They’ve been snatched from the air with hand-held nets and scooped from the waters of the Elwha River. Now, between 600,000 and 2 million individual insects and certain plants collected from the Elwha River Valley before dam removal are being processed and cataloged by students of Washington State University. The goal of the collection is to establish a baseline of the types and populations of insects that lived in the river valley during the last century, when lakes were formed by dams, said Jerry Freilich, research coordinator for Olympic National Park. Jeremy Schwartz reports.

Sand dollar a giant, but a few cents shy a record
A spot in Guinness World Records isn’t likely, but the giant sand dollar found on Puget Sound’s Eld Inlet near Olympia this summer is now being studied by scientists, according to beachcomber Eric Talaska...According to the Monterey Bay Aquarium’s website, that species of sand dollars usually live six to 10 years, and their average size is 3 inches across. The critters live in low intertidal zones from Alaska to Baja California. The Guinness record for largest sand dollar is held by August Balicki, who found a sand dollar that measured 5.01 inches in diameter in Treasure Island, Fla. Talaska was hoping that his sand dollar would be a contender, since it was of a different species, Dendraster excentricus. Turns out, it wasn’t. Lisa Pemberton reports.

Oregon coast isolated from mysterious West Coast starfish die-off, but scientists warn problems could come  
Starfish, those purple and orange icons of Oregon’s coastal tide pools, are dying on the West Coast in big numbers, wasting away, losing arms and simply turning to mush. They’re falling victim to a morose marine mystery, one that’s barely touched the Oregon coast – so far. Just one suffering starfish site has been found in Oregon. Elsewhere, surveying underwater in Puget Sound and Monterey Bay, researchers have seen colonies of starfish quickly die and disintegrate into white goo. Deaths have been confirmed from Alaska to Southern California. Rob Davis reports.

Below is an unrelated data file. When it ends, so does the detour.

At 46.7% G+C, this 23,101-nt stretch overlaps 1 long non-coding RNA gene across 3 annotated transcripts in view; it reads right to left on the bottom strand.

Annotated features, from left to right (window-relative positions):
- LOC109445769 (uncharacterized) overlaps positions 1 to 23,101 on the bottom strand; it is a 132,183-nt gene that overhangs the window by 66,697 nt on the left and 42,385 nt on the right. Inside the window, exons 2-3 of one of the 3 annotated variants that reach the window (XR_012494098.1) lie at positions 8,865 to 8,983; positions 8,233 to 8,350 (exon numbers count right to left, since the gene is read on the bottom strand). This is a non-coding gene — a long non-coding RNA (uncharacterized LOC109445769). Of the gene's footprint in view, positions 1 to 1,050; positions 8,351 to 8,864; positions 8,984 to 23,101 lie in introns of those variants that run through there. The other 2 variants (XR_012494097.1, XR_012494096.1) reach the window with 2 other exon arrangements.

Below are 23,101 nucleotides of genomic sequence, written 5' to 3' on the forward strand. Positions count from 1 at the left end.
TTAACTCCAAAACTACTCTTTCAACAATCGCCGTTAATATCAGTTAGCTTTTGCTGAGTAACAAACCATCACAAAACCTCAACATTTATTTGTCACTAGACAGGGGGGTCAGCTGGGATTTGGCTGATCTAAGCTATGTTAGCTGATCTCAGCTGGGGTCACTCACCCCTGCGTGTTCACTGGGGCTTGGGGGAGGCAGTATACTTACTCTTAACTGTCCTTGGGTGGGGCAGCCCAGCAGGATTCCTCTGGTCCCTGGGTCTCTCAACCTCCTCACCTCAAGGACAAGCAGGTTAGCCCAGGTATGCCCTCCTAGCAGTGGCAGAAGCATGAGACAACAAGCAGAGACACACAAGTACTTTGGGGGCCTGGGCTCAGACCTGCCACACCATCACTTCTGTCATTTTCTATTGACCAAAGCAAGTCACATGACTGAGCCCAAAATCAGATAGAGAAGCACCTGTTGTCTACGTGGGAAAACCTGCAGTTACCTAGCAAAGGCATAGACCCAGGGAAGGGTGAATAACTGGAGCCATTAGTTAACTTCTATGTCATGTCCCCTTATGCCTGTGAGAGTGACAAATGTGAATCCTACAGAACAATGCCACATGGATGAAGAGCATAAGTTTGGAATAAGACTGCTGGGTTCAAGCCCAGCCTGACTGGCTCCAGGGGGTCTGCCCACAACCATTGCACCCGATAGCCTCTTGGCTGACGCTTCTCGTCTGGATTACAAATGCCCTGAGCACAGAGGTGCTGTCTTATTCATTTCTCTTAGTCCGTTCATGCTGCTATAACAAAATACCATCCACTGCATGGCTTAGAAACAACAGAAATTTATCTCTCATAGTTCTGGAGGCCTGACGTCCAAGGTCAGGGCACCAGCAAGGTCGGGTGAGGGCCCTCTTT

3 Tips On Spotting A Migrating Gray Whale Along The Oregon Coast This Week
Chris Lehman reports: The week between Christmas and New Year's Eve is one of the best times of the year to watch grey whales migrating along the Oregon coast. It's the height of their annual southbound trek from Alaska to Baja, California. Here are three tips to help better your chances of spotting a grey whale.
1. Look For The Spout of Water
2. Be Patient
3. Look For The Boats

Got a camera? Photograph king tides starting today in Strait, on coast
Washington's higher-than-usual winter tides are underway, and the state Department of Ecology is inviting the public to share their photos of this naturally occurring event. These higher-than-usual tides are sometimes called “king tides” and occur when the sun's and moon's gravitational pulls reinforce one another... Pictures should be taken where the high water levels can be gauged against familiar landmarks such as seawalls, jetties, bridge supports or buildings. Note the date, time and location of the photo, then upload the images to the Washington King Tide Photo Initiative Flickr Group.

Now, your tug weather--
WEST ENTRANCE U.S. WATERS STRAIT OF JUAN DE FUCA- 300 AM PST MON DEC 30 2013
TODAY
SE WIND 10 KT THIS MORNING...BECOMING LIGHT. WIND WAVES 1 FT OR LESS. W SWELL 8 FT AT 16 SECONDS. AREAS OF FOG THIS MORNING.
 PATCHY FOG IN THE AFTERNOON. A CHANCE OF RAIN.
TONIGHT
SW WIND 10 KT...BECOMING S AFTER MIDNIGHT. WIND WAVES 1 FT OR LESS. W SWELL 6 FT AT 15 SECONDS. RAIN LIKELY...THEN RAIN
 AFTER MIDNIGHT.
--
"Salish Sea News & Weather" is compiled as a community service by Mike Sato. To subscribe, send your name and email to msato@salishseacom.com. Your email information is never shared and you can unsubscribe at any time.